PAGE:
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Iran's Hope Is Sanctions Relief, But Reality Is Struggling Economy

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Iran's Hope Is Sanctions Relief, But Reality Is Struggling Economy


Iran's Hope Is Sanctions Relief, But Reality Is Struggling Economy

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  • <iframe src="" width="100%" height="290" frameborder="0" scrolling="no" title="NPR embedded audio player">
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In Iran, dissatisfaction with the economy is one of the main forces driving many Iranians to hope for better relations with the West. And Iran's president, Hassan Rouhani, elected last year, promises that better times are on the way.

Still, so far beyond the marginal gains that have come with greater confidence in a new Iranian administration, very little has changed.

NPR's Peter Kenyon has just been in Tehran, where he spoke with the rich and the poor.

PETER KENYON, BYLINE: Iran's economy may be struggling, but that doesn't mean everyone is suffering.

In a downtown Tehran restaurant, a well-dressed young man who asks to be identified only as Ahmad sits with a friend enjoying a water pipe of flavored tobacco. Ahmad is a bit vague about what he does. First he says he's in the petrochemical business, then describes himself as an independent trader. He shares the general consensus that President Rouhani has brought a better atmosphere to the country, but no real economic changes. His own problems, however, might not elicit much sympathy from most Iranians.

AHMAD: (Through translator) The regulations definitely need to be changed. Take importing cars to Iran: The tariff is 105 percent on each car. I wanted to import two Mercedes, but you can only think about one.

KENYON: In addition to problems of income inequality, Iranians say one of the major problems Rouhani faces in lifting Iran's economy is the opposition of entrenched interests who profit from Iran's isolation. The powerful Revolutionary Guard, for instance, is a major economic player. One graduate student who gives only his first name, Arman, says things hit a low point under former President Mahmoud Ahmadinejad.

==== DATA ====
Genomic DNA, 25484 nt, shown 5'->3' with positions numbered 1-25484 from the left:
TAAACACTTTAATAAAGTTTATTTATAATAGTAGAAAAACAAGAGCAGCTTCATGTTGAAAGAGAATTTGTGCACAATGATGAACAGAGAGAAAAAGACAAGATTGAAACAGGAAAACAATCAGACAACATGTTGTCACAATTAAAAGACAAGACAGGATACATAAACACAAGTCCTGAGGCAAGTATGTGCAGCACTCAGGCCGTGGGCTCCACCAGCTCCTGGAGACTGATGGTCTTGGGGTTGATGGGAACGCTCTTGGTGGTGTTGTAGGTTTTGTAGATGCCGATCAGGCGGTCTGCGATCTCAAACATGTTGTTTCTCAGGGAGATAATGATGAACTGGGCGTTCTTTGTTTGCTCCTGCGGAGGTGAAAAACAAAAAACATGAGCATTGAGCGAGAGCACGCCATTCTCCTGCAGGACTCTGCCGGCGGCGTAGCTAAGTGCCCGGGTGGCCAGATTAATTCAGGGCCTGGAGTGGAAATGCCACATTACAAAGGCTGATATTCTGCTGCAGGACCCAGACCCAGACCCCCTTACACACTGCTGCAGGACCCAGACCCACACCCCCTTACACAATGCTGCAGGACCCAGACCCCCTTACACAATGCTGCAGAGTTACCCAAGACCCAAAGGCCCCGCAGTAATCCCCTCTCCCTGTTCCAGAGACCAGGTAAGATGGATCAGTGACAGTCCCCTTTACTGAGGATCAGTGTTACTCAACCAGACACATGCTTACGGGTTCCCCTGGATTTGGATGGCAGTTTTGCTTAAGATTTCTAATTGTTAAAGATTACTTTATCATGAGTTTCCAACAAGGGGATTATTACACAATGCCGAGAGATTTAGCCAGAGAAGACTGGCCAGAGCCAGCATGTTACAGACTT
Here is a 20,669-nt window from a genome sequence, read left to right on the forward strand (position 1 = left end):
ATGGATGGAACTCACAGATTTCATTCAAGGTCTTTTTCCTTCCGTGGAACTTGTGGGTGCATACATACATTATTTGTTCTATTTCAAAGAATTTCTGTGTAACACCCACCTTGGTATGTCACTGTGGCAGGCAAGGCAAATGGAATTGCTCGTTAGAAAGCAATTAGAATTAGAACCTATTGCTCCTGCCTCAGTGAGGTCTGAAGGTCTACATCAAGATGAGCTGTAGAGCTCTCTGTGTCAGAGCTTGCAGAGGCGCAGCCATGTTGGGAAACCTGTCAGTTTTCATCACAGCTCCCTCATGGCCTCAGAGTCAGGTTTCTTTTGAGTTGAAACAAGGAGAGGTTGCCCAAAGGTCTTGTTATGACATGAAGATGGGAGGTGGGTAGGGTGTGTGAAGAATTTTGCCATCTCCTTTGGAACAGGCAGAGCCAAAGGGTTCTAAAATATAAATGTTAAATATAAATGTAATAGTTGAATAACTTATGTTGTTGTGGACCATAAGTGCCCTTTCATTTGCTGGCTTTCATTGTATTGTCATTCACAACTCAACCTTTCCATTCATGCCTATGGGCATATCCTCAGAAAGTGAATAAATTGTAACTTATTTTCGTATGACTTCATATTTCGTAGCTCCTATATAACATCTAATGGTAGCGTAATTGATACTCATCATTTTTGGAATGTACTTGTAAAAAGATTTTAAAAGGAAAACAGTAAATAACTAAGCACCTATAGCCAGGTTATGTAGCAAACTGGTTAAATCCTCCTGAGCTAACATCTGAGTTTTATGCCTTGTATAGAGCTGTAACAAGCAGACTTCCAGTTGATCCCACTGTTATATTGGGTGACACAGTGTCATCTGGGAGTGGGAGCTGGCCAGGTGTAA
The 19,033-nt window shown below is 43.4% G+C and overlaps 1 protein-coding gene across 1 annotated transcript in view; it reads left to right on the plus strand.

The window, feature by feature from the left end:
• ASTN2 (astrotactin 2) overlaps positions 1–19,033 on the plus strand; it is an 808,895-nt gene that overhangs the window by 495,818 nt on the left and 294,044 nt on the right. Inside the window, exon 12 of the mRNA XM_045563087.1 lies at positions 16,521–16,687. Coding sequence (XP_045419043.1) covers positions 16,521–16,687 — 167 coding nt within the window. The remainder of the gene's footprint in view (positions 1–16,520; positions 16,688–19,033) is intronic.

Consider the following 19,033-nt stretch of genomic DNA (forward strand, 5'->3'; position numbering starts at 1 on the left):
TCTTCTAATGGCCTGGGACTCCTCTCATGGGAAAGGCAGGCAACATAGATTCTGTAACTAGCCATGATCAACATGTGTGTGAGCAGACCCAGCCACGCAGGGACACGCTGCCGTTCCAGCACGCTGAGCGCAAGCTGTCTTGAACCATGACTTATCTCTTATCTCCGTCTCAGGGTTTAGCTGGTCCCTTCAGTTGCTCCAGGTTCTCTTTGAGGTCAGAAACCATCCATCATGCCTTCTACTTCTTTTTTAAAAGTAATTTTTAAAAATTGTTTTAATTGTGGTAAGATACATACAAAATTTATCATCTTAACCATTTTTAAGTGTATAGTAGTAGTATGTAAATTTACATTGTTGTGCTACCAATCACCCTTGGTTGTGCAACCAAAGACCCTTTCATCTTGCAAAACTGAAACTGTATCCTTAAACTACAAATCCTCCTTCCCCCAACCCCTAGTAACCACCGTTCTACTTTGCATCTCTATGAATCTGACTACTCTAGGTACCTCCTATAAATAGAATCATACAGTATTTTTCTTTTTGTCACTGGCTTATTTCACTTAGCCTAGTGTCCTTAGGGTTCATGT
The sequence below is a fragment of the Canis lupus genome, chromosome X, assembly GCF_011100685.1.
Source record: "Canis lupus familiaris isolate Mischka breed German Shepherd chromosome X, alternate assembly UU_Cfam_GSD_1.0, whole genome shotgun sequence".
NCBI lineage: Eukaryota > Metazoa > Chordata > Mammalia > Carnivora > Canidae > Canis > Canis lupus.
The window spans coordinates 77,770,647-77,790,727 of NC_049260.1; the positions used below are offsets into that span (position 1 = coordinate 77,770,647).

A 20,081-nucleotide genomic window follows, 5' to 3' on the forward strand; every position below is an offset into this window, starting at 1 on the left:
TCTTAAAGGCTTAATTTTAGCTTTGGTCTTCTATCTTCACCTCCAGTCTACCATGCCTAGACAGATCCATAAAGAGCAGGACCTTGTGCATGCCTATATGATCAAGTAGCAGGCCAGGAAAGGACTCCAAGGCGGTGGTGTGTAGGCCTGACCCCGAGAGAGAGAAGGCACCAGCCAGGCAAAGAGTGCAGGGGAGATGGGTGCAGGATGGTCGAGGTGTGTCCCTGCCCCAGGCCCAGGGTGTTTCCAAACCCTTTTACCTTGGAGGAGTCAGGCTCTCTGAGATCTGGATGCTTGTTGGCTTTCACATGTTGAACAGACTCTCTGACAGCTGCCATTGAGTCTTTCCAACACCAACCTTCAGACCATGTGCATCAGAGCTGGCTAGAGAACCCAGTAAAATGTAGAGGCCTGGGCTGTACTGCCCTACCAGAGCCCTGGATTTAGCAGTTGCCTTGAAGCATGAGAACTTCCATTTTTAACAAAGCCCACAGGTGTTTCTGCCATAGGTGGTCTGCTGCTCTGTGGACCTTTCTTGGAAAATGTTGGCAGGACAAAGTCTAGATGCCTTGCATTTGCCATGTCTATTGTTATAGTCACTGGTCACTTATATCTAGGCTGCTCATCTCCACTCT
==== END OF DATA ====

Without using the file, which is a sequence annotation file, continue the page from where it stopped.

ARMAN: What was really frustrating was the fact that, you know, nothing was ever going to get better, because the more sanctions there were going to be, the richer some people are going to get.

KENYON: In the poor neighborhoods of south Tehran, the economic struggles are more recognizable. Iran remains an economy of subsidies, although some direct cash payments have been replaced by food baskets for the poor. That does not sit well with those forced to stand in line in the winter cold. Even here, though, flashes of humor can be found.

UNIDENTIFIED MAN #1: (Foreign language spoken)

KENYON: An old man in a wool cap startles a reporter by shouting: We chant death to America all the time. What are you doing here asking questions? But then as the men around him break into grins, he smiles and says, well, I guess you're OK then. Seventy-seven-year-old Mehdi makes it clear that they may need help but they don't like food lines. They know the difference between a poor neighborhood and a refugee camp.

MEHDI: (Through translator) This is the fourth time I've come. They tell me to come back later, and then they say they've run out. It's not right.

KENYON: Besides a slight easing of sanctions last month, Iran has benefited from the widespread conviction that Rouhani's economic team is far more competent than Ahmadinejad's. Greater confidence - and limited success in nuclear negotiations with six world powers - have helped reverse Iran's brutal inflation rate and steadied the Iranian rial somewhat against the dollar. Doing more, however, will require the lifting of sanctions by further curtailing Iran's nuclear program, and that effort has enemies at home and abroad. Conservative U.S. and Israeli watchdogs sound regular alarms that the architecture of the sanctions regime is crumbling, largely based on an increase in trade delegations visiting Iran and inflated Iranian predictions. President Obama says Washington will come down like a ton of bricks on those who violate sanctions. But inside Iran, people aren't seeing any improvements that would justify such concerns. Even the man in charge of making Iran's oil contracts more attractive to foreign companies is tempering expectations. Oil ministry official Mehdi Hosseini says Iran needs a massive $150 billion in foreign investments in the coming years, and so far companies aren't committing.

MEHDI HOSSEINI: (Through translator) We still have sanctions now. There are companies coming and going, but we can't sign contracts while the sanctions remain, and contract talks will take time.

KENYON: For now, Iranians say, there's nothing to do but struggle on, recognizing that better times ahead depend on factors beyond their control. Peter Kenyon, NPR News.

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